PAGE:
Gina McHerron, of Kaikoura Primary School, asks :-
What metals are in our coins?
Gordon Dry, the manager of the Policy and Supply Currency Department at the Reserve Bank of New Zealand, responded.
Our silver coloured coins are made from a mixture of two metals, copper and nickel. When mixed together, three quarters copper and one quarter nickel, the mixture is known as cupro-nickel. Our gold coloured coins are made from a mixture called aluminium bronze which is mainly copper (92 per cent) with some aluminium (6 per cent) and a little bit of nickel (2 per cent).
Both of these mixtures of metals are used a lot to make coins throughout the world. They both keep their shine for a long time, they are soft enough to stamp a good 'heads' and 'tails' on them, yet they are hard enough to last a long time in shop tills and in peoples pockets without the design wearing off.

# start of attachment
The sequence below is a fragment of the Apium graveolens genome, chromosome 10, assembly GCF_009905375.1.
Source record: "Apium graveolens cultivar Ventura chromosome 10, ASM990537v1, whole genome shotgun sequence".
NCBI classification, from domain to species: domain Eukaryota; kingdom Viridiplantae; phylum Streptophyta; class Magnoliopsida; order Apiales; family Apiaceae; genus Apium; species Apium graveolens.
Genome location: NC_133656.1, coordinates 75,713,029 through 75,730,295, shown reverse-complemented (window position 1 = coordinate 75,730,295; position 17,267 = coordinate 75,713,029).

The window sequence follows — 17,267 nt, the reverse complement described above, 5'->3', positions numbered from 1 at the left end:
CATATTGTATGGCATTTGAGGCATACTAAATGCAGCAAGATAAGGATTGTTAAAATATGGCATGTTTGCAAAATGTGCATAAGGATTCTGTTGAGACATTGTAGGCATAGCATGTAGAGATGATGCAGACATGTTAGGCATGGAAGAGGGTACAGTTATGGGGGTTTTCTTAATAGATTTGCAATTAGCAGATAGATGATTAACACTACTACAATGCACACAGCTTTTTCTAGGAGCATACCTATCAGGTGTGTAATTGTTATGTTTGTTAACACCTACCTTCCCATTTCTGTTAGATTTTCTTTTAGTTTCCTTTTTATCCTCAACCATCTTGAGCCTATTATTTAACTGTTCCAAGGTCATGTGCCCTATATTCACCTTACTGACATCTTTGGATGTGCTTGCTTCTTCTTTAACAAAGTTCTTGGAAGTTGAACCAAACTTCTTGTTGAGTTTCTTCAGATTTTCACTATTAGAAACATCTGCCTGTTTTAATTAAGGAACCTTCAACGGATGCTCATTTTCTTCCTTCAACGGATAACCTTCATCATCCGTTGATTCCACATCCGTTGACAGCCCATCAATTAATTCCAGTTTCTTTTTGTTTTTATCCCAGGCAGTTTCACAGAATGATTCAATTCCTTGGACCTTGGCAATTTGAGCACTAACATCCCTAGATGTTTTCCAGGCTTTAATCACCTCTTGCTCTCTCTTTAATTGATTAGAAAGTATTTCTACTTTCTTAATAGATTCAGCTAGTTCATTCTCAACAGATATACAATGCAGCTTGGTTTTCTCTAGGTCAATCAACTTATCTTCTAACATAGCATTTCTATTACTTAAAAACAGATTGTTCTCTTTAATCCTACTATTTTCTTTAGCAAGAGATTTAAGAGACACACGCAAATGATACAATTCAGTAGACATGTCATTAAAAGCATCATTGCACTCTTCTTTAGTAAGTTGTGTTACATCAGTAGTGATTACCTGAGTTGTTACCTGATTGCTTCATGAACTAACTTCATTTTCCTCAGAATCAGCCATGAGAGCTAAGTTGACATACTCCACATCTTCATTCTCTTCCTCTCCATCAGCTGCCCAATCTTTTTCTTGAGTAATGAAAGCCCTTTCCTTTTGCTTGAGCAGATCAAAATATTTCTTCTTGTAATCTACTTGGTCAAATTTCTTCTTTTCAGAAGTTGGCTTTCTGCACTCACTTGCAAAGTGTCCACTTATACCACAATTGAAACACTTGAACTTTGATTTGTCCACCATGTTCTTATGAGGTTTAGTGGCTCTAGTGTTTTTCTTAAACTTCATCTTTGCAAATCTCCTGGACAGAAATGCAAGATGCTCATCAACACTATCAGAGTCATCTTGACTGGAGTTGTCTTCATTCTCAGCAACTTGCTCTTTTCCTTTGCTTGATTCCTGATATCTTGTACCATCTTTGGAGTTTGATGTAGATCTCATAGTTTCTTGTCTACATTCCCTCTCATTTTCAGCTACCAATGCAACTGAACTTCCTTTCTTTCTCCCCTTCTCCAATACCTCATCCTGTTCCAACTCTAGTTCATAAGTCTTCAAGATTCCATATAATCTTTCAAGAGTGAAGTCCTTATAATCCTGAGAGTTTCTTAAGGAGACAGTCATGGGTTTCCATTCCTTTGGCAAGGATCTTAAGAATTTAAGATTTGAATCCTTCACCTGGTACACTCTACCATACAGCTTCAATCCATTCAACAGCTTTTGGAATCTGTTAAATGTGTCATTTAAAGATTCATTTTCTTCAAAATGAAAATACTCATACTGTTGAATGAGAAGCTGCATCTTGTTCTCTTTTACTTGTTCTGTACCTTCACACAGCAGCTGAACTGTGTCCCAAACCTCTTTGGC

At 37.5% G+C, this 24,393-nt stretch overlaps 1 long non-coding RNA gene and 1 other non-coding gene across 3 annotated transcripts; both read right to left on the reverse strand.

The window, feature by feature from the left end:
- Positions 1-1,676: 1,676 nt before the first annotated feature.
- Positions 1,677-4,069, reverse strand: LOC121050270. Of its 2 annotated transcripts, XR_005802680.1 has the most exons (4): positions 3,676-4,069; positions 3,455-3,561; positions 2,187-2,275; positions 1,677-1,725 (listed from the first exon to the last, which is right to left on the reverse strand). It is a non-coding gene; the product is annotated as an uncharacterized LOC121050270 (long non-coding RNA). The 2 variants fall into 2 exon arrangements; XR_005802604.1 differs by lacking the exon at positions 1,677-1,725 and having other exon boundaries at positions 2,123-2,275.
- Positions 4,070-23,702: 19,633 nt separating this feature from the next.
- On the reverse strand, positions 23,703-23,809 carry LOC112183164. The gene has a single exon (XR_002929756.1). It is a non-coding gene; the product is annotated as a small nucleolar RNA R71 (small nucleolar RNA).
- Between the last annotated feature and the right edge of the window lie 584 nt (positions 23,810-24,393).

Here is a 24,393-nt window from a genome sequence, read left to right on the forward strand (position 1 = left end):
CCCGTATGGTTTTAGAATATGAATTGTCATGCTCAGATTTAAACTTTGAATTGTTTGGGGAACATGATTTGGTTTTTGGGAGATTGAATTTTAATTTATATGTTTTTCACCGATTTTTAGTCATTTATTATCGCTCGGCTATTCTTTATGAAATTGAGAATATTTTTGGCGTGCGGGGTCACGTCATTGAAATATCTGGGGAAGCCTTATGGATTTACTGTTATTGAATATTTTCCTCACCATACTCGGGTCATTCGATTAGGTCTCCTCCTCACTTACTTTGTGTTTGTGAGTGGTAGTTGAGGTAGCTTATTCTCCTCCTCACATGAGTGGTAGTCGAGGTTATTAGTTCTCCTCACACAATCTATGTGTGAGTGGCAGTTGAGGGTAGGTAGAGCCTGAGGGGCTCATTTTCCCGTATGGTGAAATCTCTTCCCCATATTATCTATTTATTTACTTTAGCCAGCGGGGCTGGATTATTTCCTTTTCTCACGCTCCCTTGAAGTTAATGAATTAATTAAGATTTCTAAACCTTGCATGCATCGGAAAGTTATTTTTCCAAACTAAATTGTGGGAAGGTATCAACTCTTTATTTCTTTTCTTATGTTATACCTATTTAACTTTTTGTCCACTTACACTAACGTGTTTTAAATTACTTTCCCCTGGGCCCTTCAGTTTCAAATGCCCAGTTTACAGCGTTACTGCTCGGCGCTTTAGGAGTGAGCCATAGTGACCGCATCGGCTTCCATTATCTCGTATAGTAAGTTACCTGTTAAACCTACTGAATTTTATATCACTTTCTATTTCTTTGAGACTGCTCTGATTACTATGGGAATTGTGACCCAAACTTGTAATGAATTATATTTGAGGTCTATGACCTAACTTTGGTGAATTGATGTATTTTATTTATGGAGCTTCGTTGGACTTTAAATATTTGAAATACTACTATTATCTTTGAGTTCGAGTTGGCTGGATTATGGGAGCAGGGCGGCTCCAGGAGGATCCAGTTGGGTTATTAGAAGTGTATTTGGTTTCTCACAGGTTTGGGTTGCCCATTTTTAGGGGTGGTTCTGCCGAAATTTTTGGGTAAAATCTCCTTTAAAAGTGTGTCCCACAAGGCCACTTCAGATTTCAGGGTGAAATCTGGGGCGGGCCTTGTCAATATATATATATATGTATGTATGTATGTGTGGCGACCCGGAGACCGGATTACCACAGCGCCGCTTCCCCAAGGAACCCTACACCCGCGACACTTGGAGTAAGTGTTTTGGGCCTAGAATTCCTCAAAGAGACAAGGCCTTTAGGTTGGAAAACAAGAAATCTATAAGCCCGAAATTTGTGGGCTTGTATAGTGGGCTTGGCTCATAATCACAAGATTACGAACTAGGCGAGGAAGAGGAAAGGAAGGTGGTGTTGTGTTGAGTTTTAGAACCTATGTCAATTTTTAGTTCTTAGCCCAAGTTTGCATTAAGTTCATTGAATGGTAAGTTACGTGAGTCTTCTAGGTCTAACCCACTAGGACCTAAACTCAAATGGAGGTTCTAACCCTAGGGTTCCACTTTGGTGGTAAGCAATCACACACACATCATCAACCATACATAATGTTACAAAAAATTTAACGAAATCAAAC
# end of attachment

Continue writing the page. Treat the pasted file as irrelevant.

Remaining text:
Many years ago, gold coloured coins were made from real gold and silver coloured coins from real silver. As time went by and the buying power of coins went down and as bank notes were made and used, gold and silver became too dear to use for coins that were not worth very much.
The making of coins is very interesting. First, the blank pieces of metal are cut out of large sheets of metal, the blank pieces are then stamped with steel punches that have the `heads' and the 'tails' engraved on them. The stamping is done on both sides of each piece of metal at the same time by huge machines which apply enormous forces of about 100 tonnes.
The Reserve Bank has lots of coins made each year. This year (1999) we are having 25 million 5 cent coins made and 5 million $2 coins made. The coins are being made overseas.